Of course I’m going to start off BMW week with an Isetta. And this won’t be the last one. Anyone who knows me knows my passion for microcars, and the first one I ever saw was an Isetta. I’ll never forget how mind blowing it was. What the hell is that thing? The fact that it was a BMW just added to the astonishment for young Jonee. They made fancy cars that doctors drove. We were a Cadillac and Pontiac family at the time, so the concept of tiny European cars was literally foreign to me.

I grew up in Montvale, New Jersey where BMW’s American headquarters is and even there, BMW’s were unusual to see in the early 80's. When it came to German cars, Mercedes seems to have won out. Their cars looked a little stodgy to me on the outside, but I knew they made something called the M1 because I had the Matchbox of it, so they must be cool cars.

Still have it

Then I saw an Isetta at a car show and my world changed. The guy who owned it explained how after WWII, these tiny machines were the only kind of car a lot of people could afford. And companies like BMW were saved from the brink by building them. I was fascinated not only by the size, but by the cleverness of it. It was plenty roomy for two people inside. The front door was a brilliant way to maximize space. It was like it was designed by someone who had never seen a car before.

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It was also adorable and from then on I was hooked on microcars. I’ve owned a whole bunch of them by this point. They’ll never stop fascinating me. Each one is so unique with its own engineering quirks, and funny solutions to the problem of how do you make a car as goddam cheap as possible.

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Funny enough, I’ve never owned an Isetta, though. I’ve owned a Goggomobil, various Subaru 360's, two Fuldamobils, but no Isetta. Their prices took off just as I was old enough to start buying old cars. I did have a BMW 600, its big brother once. That’s pretty close, but it’s not the little egg that kept BMW’s factory running during a very turbulent time. I wrote the full story about the Isetta on Oppo once.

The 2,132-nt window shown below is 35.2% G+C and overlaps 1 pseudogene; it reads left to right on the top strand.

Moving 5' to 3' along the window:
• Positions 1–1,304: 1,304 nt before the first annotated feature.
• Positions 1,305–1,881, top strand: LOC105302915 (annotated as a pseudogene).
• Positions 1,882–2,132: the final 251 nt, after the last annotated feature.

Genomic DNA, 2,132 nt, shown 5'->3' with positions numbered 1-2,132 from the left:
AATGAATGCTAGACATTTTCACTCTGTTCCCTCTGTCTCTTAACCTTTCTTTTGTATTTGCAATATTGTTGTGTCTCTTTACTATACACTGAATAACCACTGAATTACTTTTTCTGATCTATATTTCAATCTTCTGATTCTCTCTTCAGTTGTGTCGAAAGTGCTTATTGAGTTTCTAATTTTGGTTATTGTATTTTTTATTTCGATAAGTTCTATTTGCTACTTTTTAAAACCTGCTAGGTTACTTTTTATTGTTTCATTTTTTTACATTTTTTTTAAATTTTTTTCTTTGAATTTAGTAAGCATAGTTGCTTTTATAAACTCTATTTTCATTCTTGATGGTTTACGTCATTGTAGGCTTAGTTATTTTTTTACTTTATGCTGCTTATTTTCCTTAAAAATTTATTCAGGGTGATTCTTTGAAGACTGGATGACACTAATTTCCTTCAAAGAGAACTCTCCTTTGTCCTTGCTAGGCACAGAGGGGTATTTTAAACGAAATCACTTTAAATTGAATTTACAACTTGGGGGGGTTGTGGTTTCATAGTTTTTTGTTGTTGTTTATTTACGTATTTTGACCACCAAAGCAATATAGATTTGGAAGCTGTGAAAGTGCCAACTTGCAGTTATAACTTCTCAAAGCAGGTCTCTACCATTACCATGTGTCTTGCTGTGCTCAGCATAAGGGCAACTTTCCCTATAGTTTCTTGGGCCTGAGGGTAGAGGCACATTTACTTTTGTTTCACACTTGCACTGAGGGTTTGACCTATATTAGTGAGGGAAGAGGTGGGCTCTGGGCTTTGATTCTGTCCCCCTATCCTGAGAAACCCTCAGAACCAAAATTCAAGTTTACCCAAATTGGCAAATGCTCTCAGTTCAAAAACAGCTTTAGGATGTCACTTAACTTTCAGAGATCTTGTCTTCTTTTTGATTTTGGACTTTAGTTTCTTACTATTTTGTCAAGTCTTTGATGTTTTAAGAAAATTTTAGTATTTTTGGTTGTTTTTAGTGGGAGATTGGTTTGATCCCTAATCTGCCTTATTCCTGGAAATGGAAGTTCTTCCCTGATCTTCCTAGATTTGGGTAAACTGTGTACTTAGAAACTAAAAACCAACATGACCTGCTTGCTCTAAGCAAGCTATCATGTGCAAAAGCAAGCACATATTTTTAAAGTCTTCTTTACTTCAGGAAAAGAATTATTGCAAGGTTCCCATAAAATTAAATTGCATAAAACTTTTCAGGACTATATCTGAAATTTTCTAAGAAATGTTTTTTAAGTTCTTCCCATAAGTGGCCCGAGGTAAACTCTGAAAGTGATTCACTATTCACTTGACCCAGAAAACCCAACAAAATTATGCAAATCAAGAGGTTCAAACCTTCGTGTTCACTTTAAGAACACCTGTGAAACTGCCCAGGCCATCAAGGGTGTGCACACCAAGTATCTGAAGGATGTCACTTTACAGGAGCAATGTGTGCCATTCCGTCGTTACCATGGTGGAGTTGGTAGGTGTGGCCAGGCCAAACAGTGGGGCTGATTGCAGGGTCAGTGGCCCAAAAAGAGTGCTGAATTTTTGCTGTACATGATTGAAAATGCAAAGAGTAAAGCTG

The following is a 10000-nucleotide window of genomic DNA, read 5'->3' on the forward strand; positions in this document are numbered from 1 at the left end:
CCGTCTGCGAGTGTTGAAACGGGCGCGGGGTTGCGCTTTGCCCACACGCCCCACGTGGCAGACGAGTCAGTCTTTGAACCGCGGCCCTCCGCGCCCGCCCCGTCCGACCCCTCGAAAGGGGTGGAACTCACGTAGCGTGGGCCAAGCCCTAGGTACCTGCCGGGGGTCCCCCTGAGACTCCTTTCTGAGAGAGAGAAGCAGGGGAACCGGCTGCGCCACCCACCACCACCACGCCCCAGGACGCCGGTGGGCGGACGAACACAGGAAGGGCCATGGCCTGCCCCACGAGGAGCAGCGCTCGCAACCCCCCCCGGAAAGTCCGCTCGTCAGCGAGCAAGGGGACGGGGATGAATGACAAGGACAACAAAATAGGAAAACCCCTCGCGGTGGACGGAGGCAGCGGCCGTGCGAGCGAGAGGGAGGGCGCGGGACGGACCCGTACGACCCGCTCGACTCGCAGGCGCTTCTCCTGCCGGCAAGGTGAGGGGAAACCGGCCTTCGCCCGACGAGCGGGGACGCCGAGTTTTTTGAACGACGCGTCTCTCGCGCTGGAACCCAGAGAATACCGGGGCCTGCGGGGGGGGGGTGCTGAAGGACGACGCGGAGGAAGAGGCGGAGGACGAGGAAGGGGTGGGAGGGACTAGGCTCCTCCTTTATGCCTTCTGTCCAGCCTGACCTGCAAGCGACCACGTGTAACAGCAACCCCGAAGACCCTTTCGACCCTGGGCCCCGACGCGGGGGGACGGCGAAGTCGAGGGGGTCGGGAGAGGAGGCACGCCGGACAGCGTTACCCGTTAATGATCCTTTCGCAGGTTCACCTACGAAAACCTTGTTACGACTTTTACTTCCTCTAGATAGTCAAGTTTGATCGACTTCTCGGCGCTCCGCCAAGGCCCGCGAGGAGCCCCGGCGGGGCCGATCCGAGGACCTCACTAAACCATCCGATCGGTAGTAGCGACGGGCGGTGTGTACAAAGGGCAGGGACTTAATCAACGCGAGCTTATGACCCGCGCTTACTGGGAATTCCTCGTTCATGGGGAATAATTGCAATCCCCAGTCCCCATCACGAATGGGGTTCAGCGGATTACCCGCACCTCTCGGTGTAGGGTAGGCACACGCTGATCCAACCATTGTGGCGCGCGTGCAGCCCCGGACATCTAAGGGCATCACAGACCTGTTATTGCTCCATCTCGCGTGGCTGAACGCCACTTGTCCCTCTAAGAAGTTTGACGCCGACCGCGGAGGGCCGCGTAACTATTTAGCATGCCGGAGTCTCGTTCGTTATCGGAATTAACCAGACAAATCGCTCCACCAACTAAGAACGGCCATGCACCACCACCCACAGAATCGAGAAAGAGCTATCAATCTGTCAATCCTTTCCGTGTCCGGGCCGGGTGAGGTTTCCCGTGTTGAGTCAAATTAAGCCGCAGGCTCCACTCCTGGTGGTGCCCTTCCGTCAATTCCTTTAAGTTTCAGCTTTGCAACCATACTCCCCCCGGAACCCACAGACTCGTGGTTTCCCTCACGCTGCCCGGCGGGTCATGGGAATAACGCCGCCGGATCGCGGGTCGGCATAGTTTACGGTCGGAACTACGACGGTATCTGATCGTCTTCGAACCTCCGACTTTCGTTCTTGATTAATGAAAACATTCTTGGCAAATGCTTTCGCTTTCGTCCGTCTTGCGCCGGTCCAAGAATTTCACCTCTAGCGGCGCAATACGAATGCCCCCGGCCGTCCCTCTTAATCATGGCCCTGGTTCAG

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It’s an interesting tale that I’ll probably get into a little later in the week.

The model is a 1:43 by Carrarama that came from the distant Netherlands thanks to Jobjoris. It’s pretty decent for a budget model.

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The back bumper is crooked, and there’s some overspray with the chrome strip down the side, but it looks nice up next to my t.v. There are also some nice details like that basket and the tiniest of decals.

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And, of course, orange is the best. It has a place of honor in the apartment as a reminder of the car that made me a car guy.

The VELAM was the the French built Isetta and it was even quirkier than the normal car.